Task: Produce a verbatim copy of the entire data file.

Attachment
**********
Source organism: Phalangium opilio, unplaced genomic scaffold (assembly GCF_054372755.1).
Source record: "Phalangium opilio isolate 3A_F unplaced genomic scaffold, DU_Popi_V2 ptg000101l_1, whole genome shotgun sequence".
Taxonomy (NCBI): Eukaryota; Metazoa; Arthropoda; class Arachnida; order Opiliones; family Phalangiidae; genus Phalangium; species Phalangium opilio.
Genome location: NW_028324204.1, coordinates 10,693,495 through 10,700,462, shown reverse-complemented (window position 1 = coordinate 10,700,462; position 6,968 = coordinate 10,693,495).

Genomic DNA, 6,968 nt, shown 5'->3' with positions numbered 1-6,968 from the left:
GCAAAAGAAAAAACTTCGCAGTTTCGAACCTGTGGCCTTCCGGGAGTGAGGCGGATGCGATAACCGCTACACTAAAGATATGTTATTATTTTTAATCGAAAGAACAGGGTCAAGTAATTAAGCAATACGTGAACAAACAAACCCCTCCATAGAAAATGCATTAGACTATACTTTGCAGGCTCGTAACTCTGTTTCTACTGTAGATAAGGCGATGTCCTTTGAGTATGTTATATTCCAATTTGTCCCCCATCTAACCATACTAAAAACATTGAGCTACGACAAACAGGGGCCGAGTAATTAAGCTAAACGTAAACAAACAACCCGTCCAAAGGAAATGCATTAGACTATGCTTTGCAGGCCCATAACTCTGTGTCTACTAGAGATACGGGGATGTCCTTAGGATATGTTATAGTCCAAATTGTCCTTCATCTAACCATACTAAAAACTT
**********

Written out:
Source organism: Phalangium opilio, unplaced genomic scaffold (assembly GCF_054372755.1).
Source record: "Phalangium opilio isolate 3A_F unplaced genomic scaffold, DU_Popi_V2 ptg000101l_1, whole genome shotgun sequence".
Taxonomy (NCBI): Eukaryota; Metazoa; Arthropoda; class Arachnida; order Opiliones; family Phalangiidae; genus Phalangium; species Phalangium opilio.
Genome location: NW_028324204.1, coordinates 10,693,495 through 10,700,462, shown reverse-complemented (window position 1 = coordinate 10,700,462; position 6,968 = coordinate 10,693,495).

Genomic DNA, 6,968 nt, shown 5'->3' with positions numbered 1-6,968 from the left:
GCAAAAGAAAAAACTTCGCAGTTTCGAACCTGTGGCCTTCCGGGAGTGAGGCGGATGCGATAACCGCTACACTAAAGATATGTTATTATTTTTAATCGAAAGAACAGGGTCAAGTAATTAAGCAATACGTGAACAAACAAACCCCTCCATAGAAAATGCATTAGACTATACTTTGCAGGCTCGTAACTCTGTTTCTACTGTAGATAAGGCGATGTCCTTTGAGTATGTTATATTCCAATTTGTCCCCCATCTAACCATACTAAAAACATTGAGCTACGACAAACAGGGGCCGAGTAATTAAGCTAAACGTAAACAAACAACCCGTCCAAAGGAAATGCATTAGACTATGCTTTGCAGGCCCATAACTCTGTGTCTACTAGAGATACGGGGATGTCCTTAGGATATGTTATAGTCCAAATTGTCCTTCATCTAACCATACTAAAAACTT